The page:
I had the pleasure of eating breakfast with Vint Cerf, chairman of ICANN's board and Chief Internet Evangelist at Google, prior to his keynote address this morning. It was great to discuss some of the issues domainers are facing with regards to registrar practices, expiring domains, etc. directly with Cerf.
Cerf's keynote kept the crowd engaged. I've summarized the topics he covered:
New TLDs - Some people have misunderstood Cerf's position with regards to adding new domains. He said he is not opposed to adding new TLDs. What he advocates, however, is having a solid rationale for adding new TLDs. Cerf believes the processes and outcomes of the first two rounds of TLD adds were not satisfactory. He hopes for the process to be revised by the end of the year.
International Domain Names – First, Cerf noted that IDNs are important for the large portion of the world that doesn't use roman characters. But he noted that there are some technical and security challenges to overcome. IDNs present an opportunity for phishing attacks that lead unsuspecting users to a domain name that appears to be a reputable company's site, but the domain name actually includes characters improperly displayed by the user's browser. Cerf discussed problems with browser plug-ins that enable IDNs. These can give the impression of TLDs that don't exist, creating confusion. He also pointed out that browsing the web isn't the only thing to consider when planning for IDNs. Software applications and e-mail systems need to be compatible.
Registrar Compliance – Cerf admitted that ICANN hasn't been able to monitor compliance of registrar activities effectively. ICANN is trying to hire more people to monitor compliance. But Cerf said the other key issue is that ICANN needs more tools to enforce the policies. Right now it has one option for disciplining registrars — to disaccredit them. He would like more options, such as fines or steps of discipline. There's an impediment to implementing such a structure – the very group that would give ICANN more disciplinary power consists of people that might be disciplined by the rules. This means we are unlikely to see changes soon.
At breakfast I mentioned GoDaddy's practice of preventing transfers of domains for 60 days when you change anything about the registrant's information in Whois. Cerf was appalled at the practice.
Public Policy – referring to a push by countries to stake a bigger role in managing the internet, Cerf pointed out that ICANN is not in charge of the internet. It's only an oversight group for certain functions. He does not believe the role of ICANN should be transferred to ITU.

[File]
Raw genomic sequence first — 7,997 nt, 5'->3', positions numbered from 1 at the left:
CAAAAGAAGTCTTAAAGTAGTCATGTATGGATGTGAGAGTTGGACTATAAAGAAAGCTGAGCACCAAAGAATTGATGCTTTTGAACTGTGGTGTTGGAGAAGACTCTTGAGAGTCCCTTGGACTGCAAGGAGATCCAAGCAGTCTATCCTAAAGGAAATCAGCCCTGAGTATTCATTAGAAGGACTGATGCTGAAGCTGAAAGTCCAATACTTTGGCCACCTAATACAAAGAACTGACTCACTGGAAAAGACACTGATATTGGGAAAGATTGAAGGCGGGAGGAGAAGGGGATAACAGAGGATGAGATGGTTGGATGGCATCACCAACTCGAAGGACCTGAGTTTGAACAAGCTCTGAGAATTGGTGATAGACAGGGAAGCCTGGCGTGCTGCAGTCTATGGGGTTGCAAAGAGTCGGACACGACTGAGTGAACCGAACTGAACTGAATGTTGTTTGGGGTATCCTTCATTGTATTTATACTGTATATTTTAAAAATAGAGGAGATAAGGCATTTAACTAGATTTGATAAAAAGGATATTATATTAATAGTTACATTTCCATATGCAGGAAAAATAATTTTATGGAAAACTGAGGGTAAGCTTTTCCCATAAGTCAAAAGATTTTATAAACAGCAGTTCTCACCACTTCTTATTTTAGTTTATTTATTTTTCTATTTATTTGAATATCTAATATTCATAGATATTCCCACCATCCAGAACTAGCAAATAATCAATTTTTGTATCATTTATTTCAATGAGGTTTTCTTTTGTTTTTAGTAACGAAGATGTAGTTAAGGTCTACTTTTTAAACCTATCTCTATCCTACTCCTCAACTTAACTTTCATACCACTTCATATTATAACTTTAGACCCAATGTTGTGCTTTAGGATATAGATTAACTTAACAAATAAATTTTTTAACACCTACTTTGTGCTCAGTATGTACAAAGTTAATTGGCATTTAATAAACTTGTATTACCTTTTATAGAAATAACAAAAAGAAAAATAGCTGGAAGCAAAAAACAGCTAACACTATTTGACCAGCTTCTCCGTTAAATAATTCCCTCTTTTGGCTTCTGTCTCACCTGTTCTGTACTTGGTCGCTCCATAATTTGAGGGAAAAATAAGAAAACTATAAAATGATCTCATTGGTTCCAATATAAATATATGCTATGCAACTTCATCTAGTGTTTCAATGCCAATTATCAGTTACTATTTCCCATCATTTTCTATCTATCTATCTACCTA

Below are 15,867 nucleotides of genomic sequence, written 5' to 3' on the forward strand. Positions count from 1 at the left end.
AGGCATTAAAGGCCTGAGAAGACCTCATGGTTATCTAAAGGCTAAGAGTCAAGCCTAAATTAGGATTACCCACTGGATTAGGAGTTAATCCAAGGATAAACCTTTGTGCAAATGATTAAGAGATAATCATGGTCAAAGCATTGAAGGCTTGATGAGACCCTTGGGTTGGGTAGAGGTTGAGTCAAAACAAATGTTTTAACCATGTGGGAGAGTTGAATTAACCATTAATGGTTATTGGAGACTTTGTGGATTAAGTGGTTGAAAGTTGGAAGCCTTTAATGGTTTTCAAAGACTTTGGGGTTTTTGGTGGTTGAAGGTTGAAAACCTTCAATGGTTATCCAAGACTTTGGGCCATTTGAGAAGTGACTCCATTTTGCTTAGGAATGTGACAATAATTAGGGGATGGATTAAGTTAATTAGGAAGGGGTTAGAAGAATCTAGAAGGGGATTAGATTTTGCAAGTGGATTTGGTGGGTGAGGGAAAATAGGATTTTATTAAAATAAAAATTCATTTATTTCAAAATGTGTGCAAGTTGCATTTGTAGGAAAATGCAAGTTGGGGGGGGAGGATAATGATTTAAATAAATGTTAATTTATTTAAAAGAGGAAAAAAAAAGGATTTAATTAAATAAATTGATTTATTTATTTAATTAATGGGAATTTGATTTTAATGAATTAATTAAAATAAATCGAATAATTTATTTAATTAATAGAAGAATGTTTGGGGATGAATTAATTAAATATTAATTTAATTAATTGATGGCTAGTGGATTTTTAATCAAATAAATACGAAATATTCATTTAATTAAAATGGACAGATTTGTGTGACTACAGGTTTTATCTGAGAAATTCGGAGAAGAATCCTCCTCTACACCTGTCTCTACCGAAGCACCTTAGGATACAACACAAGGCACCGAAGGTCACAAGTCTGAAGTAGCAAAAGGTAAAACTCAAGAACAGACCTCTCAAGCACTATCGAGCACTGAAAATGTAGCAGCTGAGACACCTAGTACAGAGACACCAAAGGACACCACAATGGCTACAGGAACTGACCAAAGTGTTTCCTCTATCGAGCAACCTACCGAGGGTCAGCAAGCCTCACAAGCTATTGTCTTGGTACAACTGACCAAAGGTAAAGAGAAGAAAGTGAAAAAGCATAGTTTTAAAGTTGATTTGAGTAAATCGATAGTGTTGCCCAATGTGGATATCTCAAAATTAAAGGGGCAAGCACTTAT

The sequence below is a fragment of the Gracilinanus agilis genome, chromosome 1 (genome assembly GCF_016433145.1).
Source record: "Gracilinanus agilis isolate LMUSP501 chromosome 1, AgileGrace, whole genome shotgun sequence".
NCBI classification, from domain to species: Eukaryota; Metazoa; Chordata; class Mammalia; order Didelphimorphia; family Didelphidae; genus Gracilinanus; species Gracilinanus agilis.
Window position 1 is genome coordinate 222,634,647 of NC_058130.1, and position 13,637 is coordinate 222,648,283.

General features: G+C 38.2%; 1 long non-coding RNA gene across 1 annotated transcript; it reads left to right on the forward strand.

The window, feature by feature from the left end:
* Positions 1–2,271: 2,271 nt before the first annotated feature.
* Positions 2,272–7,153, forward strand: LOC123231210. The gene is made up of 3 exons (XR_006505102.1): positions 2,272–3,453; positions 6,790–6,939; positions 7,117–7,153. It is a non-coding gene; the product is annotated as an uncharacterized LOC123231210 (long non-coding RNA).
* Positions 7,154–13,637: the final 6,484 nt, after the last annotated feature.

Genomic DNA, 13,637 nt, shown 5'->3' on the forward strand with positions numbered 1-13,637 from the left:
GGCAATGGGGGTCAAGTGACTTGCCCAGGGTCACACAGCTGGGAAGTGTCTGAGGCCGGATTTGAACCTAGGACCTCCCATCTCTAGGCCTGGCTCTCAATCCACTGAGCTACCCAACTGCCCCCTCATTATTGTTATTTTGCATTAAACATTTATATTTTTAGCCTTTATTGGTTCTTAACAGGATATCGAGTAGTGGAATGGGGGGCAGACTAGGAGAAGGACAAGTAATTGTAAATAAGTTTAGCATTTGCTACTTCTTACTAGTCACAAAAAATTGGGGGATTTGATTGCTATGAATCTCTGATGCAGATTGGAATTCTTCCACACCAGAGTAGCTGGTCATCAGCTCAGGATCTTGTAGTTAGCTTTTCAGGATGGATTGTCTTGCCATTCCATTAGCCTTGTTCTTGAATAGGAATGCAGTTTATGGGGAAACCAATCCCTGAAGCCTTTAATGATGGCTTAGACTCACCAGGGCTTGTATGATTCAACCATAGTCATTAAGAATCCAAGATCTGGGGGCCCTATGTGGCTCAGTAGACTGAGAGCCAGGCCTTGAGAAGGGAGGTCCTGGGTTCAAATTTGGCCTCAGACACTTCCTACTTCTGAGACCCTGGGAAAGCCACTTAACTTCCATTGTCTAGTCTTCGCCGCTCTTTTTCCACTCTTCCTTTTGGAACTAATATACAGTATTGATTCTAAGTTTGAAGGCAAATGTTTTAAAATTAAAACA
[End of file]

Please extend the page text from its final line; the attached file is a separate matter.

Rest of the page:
Domainers – Referring to those in the crowd that invest in domain names, Cerf discussed how current domain policy is geared toward the naive public, not active domainers. The policies are developed to protect the average Joe that registers a domain. Cerf suggested that perhaps domainers should get involved in the policy making process.
He wants to see more education about the lifecycle of domain names. The average Joe should understand that domain names don't expire and simply go to a "domain name heaven". There are consequences to letting a domain go even if you aren't using it anymore. The average Joe needs to understand this.
Direct Navigation – he saved an issue near and dear to the audiences' hearts for the end. He discussed the notion of direct navigation (people typing in domains) as opposed to using search engines to find what they want on the web. As search continues to improve, Cerf said he suspects the percentage of web traffic that comes from direct navigation will fall. However, he said that the overall level of direct navigation might increase as the number of internet users increases.
Q&A – Cerf saved time at the end of his speech to answer a few questions from the audience. Cerf is hearing impaired, so he walked into the audience to answer questions (so he could read the questioner's lips).
In response to a question about the .com contract with Verisign, Cerf reminded the audience that the decision about the contract was made in the context of litigation between Verisign and ICANN. Cerf believes that taking the issue further in litigation would not have led to a better contract than what was approved.
After Q&A, Name Intelligence VP Jothan Frakes made a joke about Al Gore "inventing the internet". Cerf grabbed the mic and jokingly said "everywhere I go there is some asshole" who makes fun of Gore's statement. Cerf then gave praise to Gore's efforts to create the commercial web and explained that Gore never made the statement that he "invented the internet".
Later, Frakes stood at the podium and said, "I'm still so honored to have been called an asshole by Vint Cerf."
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